By Night in Chile

Mourning and Allegory in Roberto Bolaño's By Night in Chile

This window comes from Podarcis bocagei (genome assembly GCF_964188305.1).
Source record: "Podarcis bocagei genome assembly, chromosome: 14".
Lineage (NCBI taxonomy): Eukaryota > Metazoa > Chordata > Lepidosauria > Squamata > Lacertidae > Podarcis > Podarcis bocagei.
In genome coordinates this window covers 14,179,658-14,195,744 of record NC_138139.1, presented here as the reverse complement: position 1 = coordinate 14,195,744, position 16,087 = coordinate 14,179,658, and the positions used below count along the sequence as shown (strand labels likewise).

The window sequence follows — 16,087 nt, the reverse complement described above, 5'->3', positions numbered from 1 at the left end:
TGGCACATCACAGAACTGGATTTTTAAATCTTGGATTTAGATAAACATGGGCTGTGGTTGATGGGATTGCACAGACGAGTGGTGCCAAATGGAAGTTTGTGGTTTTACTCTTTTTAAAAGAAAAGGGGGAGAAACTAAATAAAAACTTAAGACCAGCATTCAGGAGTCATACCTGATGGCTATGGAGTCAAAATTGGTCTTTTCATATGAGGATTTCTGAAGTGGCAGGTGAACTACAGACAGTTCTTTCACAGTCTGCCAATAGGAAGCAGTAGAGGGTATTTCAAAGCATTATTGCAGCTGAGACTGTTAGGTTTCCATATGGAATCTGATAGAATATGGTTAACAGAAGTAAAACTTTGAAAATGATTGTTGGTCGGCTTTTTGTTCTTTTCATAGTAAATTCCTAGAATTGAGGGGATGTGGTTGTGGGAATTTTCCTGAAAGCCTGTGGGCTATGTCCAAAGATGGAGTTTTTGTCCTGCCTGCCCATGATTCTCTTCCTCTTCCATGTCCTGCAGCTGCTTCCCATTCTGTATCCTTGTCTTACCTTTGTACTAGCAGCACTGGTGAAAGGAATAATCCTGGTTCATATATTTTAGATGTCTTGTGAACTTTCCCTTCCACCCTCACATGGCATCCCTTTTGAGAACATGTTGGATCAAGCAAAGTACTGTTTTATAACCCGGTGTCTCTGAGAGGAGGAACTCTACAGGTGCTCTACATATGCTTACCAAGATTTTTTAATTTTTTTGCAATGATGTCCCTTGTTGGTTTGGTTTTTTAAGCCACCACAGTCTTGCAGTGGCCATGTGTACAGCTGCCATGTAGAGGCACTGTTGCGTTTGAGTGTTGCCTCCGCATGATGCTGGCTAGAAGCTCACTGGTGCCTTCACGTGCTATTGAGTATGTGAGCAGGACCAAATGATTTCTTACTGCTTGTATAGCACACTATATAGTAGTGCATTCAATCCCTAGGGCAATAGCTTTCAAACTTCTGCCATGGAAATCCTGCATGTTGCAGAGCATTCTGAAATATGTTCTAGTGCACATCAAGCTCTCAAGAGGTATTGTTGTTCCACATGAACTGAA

Roberto Bolaño's novel By Night in Chile itself is almost a parody of the "confessional narrative" style that Idelber Avelar accuses of having met its "historical limit" in his book The Untimely Present: Postdictatorial Latin American Fiction. By embodying the voice of a man who wishes to confess but cannot admit to doing wrong, Bolaño utilizes the paradox of allegorical fiction that Avelar identifies as an attempt to express topics and events that the writer does not possess the vocabulary to express, often because their nature is so unprecedentedly horrific; Avelar labels this technique the"dissolution of the signature" (Avelar, 152) or "the loss of the proper name" (Avelar, 101). In this sense it is closely tied to melancholia and mourning, the desire to grieve and remember, juxtaposed against the need to reconstruct a life beyond the defining loss. Avelar claims that allegorical fiction's liberal use of discontinuity, paradox and fragmentation make it not only a distinctly postmodern medium, but one especially well equipped to deal with this modern sense of melancholia. Contemporary writers of fiction grapple with an entire reorganization of the very ideas of past, present,...

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